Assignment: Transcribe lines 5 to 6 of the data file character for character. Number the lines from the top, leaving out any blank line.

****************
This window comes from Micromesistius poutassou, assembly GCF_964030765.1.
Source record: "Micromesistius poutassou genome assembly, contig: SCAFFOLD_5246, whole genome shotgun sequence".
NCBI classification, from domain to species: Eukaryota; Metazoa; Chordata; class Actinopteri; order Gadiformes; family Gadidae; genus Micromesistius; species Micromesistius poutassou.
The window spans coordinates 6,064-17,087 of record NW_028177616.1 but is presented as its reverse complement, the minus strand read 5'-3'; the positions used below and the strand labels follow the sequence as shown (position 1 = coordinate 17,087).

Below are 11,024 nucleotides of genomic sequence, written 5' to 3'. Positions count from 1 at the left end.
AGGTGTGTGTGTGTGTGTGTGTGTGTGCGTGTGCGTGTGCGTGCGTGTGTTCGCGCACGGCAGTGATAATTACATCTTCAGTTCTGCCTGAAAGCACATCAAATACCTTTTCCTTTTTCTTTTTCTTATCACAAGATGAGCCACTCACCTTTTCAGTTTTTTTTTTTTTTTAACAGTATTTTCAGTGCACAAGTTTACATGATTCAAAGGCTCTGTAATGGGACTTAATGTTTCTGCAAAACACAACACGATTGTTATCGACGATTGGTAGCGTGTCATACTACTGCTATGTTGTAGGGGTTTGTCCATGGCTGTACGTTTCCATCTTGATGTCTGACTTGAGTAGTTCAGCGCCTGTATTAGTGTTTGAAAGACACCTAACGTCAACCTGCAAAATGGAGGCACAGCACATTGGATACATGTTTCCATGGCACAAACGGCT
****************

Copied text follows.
Below are 11,024 nucleotides of genomic sequence, written 5' to 3'. Positions count from 1 at the left end.
AGGTGTGTGTGTGTGTGTGTGTGTGTGCGTGTGCGTGTGCGTGCGTGTGTTCGCGCACGGCAGTGATAATTACATCTTCAGTTCTGCCTGAAAGCACATCAAATACCTTTTCCTTTTTCTTTTTCTTATCACAAGATGAGCCACTCACCTTTTCAGTTTTTTTTTTTTTTTAACAGTATTTTCAGTGCACAAGTTTACATGATTCAAAGGCTCTGTAATGGGACTTAATGTTTCTGCAAAACACAACACGATTGTTATCGACGATTGGTAGCGTGTCATACTACTGCTATGTTGTAGGGGTTTGTCCATGGCTGTACGTTTCCATCTTGATGTCTGACTTGAGTAGTTCAGCGCCTGTATTAGTGTTTGAAAGACACCTAACGTCAACCTGCAAAATGGAGGCACAGCACATTGGATACATGTTTCCATGGCACAAACGGCT